The tumultuous last decades of British colonialism in India were catalyzed by more than the work of Mahatma Gandhi and violent conflicts. The concurrent upheavals in Western art driven by the advent of modernism provided Indian artists in post-1920 India a powerful tool of colonial resistance. Distinguished art historian Partha Mitter now explores in this brilliantly illustrated study this lesser known facet of Indian art and history.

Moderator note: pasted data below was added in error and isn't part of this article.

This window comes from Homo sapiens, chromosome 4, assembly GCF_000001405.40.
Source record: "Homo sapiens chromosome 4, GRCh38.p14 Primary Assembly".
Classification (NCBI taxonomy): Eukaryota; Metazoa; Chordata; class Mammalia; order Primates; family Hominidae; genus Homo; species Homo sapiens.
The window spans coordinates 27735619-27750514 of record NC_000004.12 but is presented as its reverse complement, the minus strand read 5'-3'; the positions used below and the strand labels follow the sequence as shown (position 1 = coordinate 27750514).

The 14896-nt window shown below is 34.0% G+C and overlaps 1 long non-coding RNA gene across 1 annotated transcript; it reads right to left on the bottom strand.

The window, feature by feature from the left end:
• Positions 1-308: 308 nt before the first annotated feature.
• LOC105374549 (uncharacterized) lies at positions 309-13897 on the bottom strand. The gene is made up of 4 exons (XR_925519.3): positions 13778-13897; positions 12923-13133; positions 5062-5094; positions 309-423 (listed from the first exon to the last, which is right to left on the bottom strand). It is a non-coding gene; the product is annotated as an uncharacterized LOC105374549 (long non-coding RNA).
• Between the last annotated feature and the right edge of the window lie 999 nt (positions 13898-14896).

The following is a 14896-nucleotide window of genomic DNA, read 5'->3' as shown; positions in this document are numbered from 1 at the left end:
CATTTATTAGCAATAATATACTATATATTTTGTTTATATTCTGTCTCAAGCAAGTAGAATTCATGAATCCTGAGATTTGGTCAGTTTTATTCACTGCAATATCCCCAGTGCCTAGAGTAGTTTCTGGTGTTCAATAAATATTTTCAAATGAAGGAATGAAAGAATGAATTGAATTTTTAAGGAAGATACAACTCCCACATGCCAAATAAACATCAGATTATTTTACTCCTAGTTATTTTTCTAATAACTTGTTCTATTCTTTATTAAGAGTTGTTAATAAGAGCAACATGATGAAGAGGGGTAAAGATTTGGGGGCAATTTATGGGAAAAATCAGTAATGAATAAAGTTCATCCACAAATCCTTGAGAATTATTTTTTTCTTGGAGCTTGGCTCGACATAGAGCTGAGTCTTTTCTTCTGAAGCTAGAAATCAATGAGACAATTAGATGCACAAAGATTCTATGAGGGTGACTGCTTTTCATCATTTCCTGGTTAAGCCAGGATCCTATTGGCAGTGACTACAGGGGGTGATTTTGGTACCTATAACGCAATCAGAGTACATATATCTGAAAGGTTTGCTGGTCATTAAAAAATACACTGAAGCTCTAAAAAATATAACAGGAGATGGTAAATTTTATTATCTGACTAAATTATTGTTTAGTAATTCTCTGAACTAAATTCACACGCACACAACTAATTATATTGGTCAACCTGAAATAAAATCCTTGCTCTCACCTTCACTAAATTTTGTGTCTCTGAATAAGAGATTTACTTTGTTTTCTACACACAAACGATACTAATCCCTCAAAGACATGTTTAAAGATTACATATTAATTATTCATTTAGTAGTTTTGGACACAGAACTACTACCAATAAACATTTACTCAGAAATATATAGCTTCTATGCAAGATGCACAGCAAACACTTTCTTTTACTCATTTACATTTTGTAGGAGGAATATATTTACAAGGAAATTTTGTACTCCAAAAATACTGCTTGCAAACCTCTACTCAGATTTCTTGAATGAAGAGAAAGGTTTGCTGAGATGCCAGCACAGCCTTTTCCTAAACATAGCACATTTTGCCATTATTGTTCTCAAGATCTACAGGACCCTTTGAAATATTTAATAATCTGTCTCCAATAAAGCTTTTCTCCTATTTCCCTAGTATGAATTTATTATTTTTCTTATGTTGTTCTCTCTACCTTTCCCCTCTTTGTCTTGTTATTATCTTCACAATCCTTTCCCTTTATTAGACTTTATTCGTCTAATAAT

Taking the 1922 Bauhaus exhibition in Calcutta as the debut of European modernism in India, The Triumph of Modernism probes the intricate interplay of Western modernism and Indian nationalism in the evolution of colonial-era Indian art. Mitter casts his gaze across a myriad of issues, including the emergence of a feminine voice in Indian art, the decline of “oriental art,” and the rise of naturalism and modernism in the 1920s. Nationalist politics also played a large role, from the struggle of artists in reconciling Indian nationalism with imperial patronage of the arts to the relationship between primitivism and modernism in Indian art. An engagingly written study anchored by 150 lush reproductions, The Triumph of Modernism will be essential reading for scholars of art, British studies, and Indian history.